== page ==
Back to basics
The “transition-to-retirement” (TTR) strategy was one of the boons of the Simpler / Better Super reforms that accompanied the introduction of concessional contribution caps from 1 July 2007.
Once the ability to access preserved superannuation funds via a non-commutable income stream was legislated, with the intent to maintain income while reducing working hours and thus “transition to retirement”, it took no time at all the work out that here was a strategy that could effectively replace taxable employment income with tax-effective (or tax-free) superannuation pension income.
But is it as simple as that? Believe it or not, clients want the benefits that a TTR has to offer but along the way they sometimes go awry. I want to look not so much at the concessional contribution caps specifically, but more so at the implications for some important aspects of a TTR strategy that people don’t generally consider, which is why they need quality advice.
Consider the following example that illustrates the application of the strategy that I’m sure we’re all familiar with.
Pre-retiree’s case study
Let’s say Mary is 55 and is earning $110,000 a year – which gives her $79,400 after tax. From this Mary invests $19,400 into superannuation, leaving her with $60,000 to live on each year.
Mary has $250,000 in her super fund (all preserved). She enjoys her job and plans to keep working for another 10 years. However, she realises she needs to increase her superannuation balance at a faster rate.
One way she could achieve this is through the following steps:
- transfer her super to an Account Based Pension (ABP) under the TTR rule
- draw $6790 a year income from the ABP
- salary sacrifice $40,100 a year to super from her salary.
This would result in Mary having the same income to live on each year, made up of:
salary (before tax and after super) $69,900
ABP income $6790
less tax ($16,690)
Net income $60,000
And, importantly, Mary will accumulate $186,121 more in retirement savings over the next 10 years than if she had not adopted this strategy. The result of this strategy is illustrated in Figure 1.
This improvement arises because of the additional contributions Mary makes to super as well as the tax efficiencies created by this strategy – and it has been done with no loss of net income. Once Mary has reached age 60, her income from the ABP is completely tax-free. She does not even have to include it in her tax return. You can see the obvious benefit of the strategy and why it has been so widely adopted by accountants and financial advisers.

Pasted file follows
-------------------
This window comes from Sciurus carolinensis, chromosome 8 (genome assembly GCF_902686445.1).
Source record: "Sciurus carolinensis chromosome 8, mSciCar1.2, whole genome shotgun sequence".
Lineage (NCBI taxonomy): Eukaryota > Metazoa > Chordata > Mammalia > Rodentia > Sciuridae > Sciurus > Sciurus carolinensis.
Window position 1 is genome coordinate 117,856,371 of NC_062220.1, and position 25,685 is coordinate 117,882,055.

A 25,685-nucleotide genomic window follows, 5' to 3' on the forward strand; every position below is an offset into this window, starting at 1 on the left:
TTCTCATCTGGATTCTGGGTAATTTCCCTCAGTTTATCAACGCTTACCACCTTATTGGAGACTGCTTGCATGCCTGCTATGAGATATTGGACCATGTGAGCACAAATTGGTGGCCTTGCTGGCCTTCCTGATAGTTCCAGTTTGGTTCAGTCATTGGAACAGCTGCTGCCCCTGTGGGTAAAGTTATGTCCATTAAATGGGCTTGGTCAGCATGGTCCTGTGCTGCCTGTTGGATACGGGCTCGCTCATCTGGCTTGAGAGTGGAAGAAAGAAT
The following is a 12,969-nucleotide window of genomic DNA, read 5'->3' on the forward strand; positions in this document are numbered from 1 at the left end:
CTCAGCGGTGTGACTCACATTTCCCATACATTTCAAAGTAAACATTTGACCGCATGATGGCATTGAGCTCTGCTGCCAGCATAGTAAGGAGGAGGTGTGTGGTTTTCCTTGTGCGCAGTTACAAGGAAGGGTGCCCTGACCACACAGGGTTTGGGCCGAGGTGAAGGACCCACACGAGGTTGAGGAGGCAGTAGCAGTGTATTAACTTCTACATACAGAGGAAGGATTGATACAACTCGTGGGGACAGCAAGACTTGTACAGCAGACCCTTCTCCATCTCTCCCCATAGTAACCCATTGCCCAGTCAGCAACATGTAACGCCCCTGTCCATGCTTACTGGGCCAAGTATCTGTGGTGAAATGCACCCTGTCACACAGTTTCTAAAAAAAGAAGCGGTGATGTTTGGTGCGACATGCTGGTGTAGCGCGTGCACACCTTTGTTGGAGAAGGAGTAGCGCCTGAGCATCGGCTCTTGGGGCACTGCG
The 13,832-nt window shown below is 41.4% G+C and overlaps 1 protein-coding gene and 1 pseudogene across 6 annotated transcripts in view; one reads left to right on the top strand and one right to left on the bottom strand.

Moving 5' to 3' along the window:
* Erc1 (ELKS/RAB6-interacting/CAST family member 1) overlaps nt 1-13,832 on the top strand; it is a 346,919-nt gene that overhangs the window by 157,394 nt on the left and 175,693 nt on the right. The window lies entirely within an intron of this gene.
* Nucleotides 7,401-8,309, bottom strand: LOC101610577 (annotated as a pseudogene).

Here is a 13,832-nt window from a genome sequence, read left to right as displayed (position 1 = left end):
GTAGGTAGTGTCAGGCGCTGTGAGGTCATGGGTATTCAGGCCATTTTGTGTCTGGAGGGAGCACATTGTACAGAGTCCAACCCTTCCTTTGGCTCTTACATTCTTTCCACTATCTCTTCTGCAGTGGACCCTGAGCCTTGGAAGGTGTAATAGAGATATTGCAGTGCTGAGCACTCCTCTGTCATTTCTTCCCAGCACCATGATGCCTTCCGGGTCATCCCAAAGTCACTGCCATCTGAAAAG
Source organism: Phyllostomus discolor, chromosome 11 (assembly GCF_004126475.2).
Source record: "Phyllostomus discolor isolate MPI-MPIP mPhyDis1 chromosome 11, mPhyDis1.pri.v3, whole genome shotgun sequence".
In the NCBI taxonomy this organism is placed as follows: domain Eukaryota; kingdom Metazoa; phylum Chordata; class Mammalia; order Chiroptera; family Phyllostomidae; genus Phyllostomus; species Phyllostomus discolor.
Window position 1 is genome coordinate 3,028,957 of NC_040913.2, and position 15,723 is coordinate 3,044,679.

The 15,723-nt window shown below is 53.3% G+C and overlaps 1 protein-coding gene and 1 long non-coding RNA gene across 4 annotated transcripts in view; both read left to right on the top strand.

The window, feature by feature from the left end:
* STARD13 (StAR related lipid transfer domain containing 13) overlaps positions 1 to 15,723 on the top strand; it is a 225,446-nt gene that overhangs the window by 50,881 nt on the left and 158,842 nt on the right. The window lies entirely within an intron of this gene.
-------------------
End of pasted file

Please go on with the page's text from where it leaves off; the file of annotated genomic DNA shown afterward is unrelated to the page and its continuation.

Impact of contributions caps
The amount that could be salary sacrificed (or contributed as a deductible personal contribution for self-employed) has always of course been restricted by the member’s concessional contribution cap.
As we know, this limit started off from 1 July 2007 at an indexing $50,000 limit (doubled for people over the age of 50 to a non-indexed transitional limit of $100,000 for a five-year period). But, following the 2009 federal budget announcement, it was reduced by 50 per cent from 1 July 2009. And thus it has stayed for the past two years; a concessional contributions cap of $25,000 (indexed) and a non-indexed transitional cap of $50,000 for those aged over 50 in the year of contribution.
Tricks and traps
1. The need to track concessional contributions
Using the example above, Mary’s income of $110,000 a year would generate superannuation guarantee (SG) of $9900 a year. This added to the salary sacrifice amount of $40,100 brings her total concessional contributions to the $50,000 cap. What about annual bonuses though? Or other payments that carry an SG component – for example, accumulated annual leave that Mary decides to take as cash rather than take the time off work, or long service leave? A $10,000 annual bonus would carry SG of $900. This would be in excess of her $50,000 concessional cap and incur excess contributions tax. The reduction in the concessional contribution cap in 2009 has caught many people out in just this situation.